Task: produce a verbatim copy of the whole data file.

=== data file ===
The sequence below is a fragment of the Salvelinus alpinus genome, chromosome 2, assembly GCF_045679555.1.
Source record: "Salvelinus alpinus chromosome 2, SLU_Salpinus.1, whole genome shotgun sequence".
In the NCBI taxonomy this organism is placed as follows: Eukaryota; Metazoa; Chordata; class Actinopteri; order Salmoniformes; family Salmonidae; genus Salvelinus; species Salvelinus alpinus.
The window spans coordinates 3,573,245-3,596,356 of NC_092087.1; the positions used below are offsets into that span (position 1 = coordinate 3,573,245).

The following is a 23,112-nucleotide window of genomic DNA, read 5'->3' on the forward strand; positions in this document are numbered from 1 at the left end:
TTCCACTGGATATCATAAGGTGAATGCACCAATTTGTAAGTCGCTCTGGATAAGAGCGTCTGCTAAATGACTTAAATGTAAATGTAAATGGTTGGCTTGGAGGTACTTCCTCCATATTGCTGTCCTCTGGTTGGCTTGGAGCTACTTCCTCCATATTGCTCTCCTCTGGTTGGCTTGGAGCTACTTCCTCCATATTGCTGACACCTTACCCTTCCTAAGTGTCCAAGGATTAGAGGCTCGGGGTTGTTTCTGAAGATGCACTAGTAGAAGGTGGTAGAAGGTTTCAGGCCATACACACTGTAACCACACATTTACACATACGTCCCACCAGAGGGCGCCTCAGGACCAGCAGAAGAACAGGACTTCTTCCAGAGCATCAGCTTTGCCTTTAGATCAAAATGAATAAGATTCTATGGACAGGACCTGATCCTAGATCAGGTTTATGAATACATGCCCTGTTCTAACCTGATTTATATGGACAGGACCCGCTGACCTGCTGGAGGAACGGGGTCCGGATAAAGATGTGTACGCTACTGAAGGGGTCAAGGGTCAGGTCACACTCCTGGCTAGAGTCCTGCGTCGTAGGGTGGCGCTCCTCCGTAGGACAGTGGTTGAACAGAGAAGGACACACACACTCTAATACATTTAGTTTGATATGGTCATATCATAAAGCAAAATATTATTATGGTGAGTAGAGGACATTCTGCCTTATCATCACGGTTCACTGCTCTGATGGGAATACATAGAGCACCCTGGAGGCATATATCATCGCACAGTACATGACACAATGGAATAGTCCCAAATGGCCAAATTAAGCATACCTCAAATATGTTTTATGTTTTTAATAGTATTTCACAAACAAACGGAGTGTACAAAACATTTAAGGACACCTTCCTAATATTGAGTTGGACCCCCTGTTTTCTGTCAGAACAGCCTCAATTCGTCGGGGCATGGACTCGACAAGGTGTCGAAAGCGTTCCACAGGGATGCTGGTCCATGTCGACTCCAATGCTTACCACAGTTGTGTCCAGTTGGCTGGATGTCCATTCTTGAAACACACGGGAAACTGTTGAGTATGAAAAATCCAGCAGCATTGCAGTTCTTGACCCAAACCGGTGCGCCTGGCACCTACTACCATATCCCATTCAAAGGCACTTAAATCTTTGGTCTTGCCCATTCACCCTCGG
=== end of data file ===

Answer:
The sequence below is a fragment of the Salvelinus alpinus genome, chromosome 2, assembly GCF_045679555.1.
Source record: "Salvelinus alpinus chromosome 2, SLU_Salpinus.1, whole genome shotgun sequence".
In the NCBI taxonomy this organism is placed as follows: Eukaryota; Metazoa; Chordata; class Actinopteri; order Salmoniformes; family Salmonidae; genus Salvelinus; species Salvelinus alpinus.
The window spans coordinates 3,573,245-3,596,356 of NC_092087.1; the positions used below are offsets into that span (position 1 = coordinate 3,573,245).

The following is a 23,112-nucleotide window of genomic DNA, read 5'->3' on the forward strand; positions in this document are numbered from 1 at the left end:
TTCCACTGGATATCATAAGGTGAATGCACCAATTTGTAAGTCGCTCTGGATAAGAGCGTCTGCTAAATGACTTAAATGTAAATGTAAATGGTTGGCTTGGAGGTACTTCCTCCATATTGCTGTCCTCTGGTTGGCTTGGAGCTACTTCCTCCATATTGCTCTCCTCTGGTTGGCTTGGAGCTACTTCCTCCATATTGCTGACACCTTACCCTTCCTAAGTGTCCAAGGATTAGAGGCTCGGGGTTGTTTCTGAAGATGCACTAGTAGAAGGTGGTAGAAGGTTTCAGGCCATACACACTGTAACCACACATTTACACATACGTCCCACCAGAGGGCGCCTCAGGACCAGCAGAAGAACAGGACTTCTTCCAGAGCATCAGCTTTGCCTTTAGATCAAAATGAATAAGATTCTATGGACAGGACCTGATCCTAGATCAGGTTTATGAATACATGCCCTGTTCTAACCTGATTTATATGGACAGGACCCGCTGACCTGCTGGAGGAACGGGGTCCGGATAAAGATGTGTACGCTACTGAAGGGGTCAAGGGTCAGGTCACACTCCTGGCTAGAGTCCTGCGTCGTAGGGTGGCGCTCCTCCGTAGGACAGTGGTTGAACAGAGAAGGACACACACACTCTAATACATTTAGTTTGATATGGTCATATCATAAAGCAAAATATTATTATGGTGAGTAGAGGACATTCTGCCTTATCATCACGGTTCACTGCTCTGATGGGAATACATAGAGCACCCTGGAGGCATATATCATCGCACAGTACATGACACAATGGAATAGTCCCAAATGGCCAAATTAAGCATACCTCAAATATGTTTTATGTTTTTAATAGTATTTCACAAACAAACGGAGTGTACAAAACATTTAAGGACACCTTCCTAATATTGAGTTGGACCCCCTGTTTTCTGTCAGAACAGCCTCAATTCGTCGGGGCATGGACTCGACAAGGTGTCGAAAGCGTTCCACAGGGATGCTGGTCCATGTCGACTCCAATGCTTACCACAGTTGTGTCCAGTTGGCTGGATGTCCATTCTTGAAACACACGGGAAACTGTTGAGTATGAAAAATCCAGCAGCATTGCAGTTCTTGACCCAAACCGGTGCGCCTGGCACCTACTACCATATCCCATTCAAAGGCACTTAAATCTTTGGTCTTGCCCATTCACCCTCGG